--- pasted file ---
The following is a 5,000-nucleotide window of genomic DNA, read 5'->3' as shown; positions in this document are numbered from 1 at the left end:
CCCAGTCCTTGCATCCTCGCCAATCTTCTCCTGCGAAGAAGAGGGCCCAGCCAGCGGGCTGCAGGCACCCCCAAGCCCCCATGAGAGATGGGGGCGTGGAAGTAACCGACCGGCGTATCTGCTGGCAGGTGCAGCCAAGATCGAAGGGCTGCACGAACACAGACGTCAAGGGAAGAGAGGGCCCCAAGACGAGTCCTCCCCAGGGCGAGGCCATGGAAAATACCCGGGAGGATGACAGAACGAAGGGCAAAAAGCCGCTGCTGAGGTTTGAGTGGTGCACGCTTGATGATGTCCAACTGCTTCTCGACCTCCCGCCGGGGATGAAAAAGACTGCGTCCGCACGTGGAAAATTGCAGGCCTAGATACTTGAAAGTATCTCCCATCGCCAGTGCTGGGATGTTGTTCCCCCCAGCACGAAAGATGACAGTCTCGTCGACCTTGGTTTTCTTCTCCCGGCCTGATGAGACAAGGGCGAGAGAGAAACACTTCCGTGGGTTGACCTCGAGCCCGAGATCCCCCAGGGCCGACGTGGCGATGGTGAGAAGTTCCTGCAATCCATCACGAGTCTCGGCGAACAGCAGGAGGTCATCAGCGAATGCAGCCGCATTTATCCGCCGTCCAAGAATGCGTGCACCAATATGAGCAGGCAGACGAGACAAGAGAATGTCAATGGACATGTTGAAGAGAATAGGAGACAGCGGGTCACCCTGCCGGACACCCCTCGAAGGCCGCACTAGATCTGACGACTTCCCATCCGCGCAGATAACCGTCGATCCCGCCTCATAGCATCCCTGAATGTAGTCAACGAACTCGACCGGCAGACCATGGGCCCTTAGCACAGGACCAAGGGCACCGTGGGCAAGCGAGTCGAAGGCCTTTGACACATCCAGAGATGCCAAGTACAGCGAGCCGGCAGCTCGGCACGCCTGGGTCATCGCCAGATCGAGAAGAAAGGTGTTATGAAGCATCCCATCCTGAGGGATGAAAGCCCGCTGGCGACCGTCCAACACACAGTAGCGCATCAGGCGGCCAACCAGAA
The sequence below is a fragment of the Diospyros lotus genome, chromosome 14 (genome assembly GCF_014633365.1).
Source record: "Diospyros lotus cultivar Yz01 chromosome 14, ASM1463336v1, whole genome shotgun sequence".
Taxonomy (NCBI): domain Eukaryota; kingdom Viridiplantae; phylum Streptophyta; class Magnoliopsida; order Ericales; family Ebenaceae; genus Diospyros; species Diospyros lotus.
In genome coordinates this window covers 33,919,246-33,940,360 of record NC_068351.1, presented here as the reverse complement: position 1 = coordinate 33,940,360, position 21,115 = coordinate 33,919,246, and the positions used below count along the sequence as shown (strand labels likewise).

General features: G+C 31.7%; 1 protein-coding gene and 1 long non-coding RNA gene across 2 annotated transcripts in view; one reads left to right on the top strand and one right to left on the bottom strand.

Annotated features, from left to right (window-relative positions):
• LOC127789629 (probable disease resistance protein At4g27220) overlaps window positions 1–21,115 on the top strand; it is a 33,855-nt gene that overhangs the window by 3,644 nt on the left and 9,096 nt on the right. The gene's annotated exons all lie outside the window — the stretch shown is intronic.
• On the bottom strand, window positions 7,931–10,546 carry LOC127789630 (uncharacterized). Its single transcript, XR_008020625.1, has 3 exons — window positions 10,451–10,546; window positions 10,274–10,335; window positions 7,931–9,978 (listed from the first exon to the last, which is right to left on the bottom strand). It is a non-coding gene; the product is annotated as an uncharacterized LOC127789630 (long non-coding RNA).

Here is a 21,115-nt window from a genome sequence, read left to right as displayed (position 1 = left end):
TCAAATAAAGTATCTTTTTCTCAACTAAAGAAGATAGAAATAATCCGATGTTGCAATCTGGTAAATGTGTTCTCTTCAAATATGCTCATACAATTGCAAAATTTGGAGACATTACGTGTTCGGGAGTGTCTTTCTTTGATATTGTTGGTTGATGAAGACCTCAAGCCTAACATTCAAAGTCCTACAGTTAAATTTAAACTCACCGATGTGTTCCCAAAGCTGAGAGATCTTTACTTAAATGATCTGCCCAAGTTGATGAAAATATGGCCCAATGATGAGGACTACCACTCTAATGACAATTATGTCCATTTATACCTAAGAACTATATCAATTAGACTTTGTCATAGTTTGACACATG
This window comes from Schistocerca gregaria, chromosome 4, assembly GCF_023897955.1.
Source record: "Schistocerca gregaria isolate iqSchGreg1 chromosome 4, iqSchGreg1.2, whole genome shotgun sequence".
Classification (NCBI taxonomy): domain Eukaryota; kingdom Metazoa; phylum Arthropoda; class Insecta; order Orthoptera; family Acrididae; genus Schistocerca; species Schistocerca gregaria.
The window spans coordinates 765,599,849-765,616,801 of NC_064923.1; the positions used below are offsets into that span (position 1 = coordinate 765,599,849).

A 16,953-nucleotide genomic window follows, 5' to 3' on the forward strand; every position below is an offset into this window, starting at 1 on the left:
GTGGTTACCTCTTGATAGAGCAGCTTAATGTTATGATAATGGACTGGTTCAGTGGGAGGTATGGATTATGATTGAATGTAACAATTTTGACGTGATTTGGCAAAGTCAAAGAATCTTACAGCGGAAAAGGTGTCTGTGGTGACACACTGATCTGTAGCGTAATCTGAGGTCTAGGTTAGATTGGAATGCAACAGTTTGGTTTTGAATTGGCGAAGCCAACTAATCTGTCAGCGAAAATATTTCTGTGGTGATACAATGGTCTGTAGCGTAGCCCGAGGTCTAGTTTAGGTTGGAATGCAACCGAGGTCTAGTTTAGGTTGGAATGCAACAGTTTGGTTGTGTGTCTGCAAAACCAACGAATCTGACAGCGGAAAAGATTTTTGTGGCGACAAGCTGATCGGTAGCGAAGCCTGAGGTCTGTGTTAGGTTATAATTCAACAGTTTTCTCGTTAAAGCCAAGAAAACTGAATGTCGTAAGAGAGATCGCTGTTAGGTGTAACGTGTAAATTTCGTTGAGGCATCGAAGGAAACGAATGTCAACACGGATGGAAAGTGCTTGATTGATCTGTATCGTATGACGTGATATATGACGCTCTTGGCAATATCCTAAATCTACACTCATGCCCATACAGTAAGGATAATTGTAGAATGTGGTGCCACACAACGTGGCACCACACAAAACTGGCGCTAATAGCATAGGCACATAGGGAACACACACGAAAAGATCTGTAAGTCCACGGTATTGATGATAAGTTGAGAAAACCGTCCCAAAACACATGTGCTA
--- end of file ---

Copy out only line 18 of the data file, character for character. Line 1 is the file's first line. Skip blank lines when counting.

GTGGTTACCTCTTGATAGAGCAGCTTAATGTTATGATAATGGACTGGTTCAGTGGGAGGTATGGATTATGATTGAATGTAACAATTTTGACGTGATTTGGCAAAGTCAAAGAATCTTACAGCGGAAAAGGTGTCTGTGGTGACACACTGATCTGTAGCGTAATCTGAGGTCTAGGTTAGATTGGAATGCAACAGTTTGGTTTTGAATTGGCGAAGCCAACTAATCTGTCAGCGAAAATATTTCTGTGGTGATACAATGGTCTGTAGCGTAGCCCGAGGTCTAGTTTAGGTTGGAATGCAACCGAGGTCTAGTTTAGGTTGGAATGCAACAGTTTGGTTGTGTGTCTGCAAAACCAACGAATCTGACAGCGGAAAAGATTTTTGTGGCGACAAGCTGATCGGTAGCGAAGCCTGAGGTCTGTGTTAGGTTATAATTCAACAGTTTTCTCGTTAAAGCCAAGAAAACTGAATGTCGTAAGAGAGATCGCTGTTAGGTGTAACGTGTAAATTTCGTTGAGGCATCGAAGGAAACGAATGTCAACACGGATGGAAAGTGCTTGATTGATCTGTATCGTATGACGTGATATATGACGCTCTTGGCAATATCCTAAATCTACACTCATGCCCATACAGTAAGGATAATTGTAGAATGTGGTGCCACACAACGTGGCACCACACAAAACTGGCGCTAATAGCATAGGCACATAGGGAACACACACGAAAAGATCTGTAAGTCCACGGTATTGATGATAAGTTGAGAAAACCGTCCCAAAACACATGTGCTA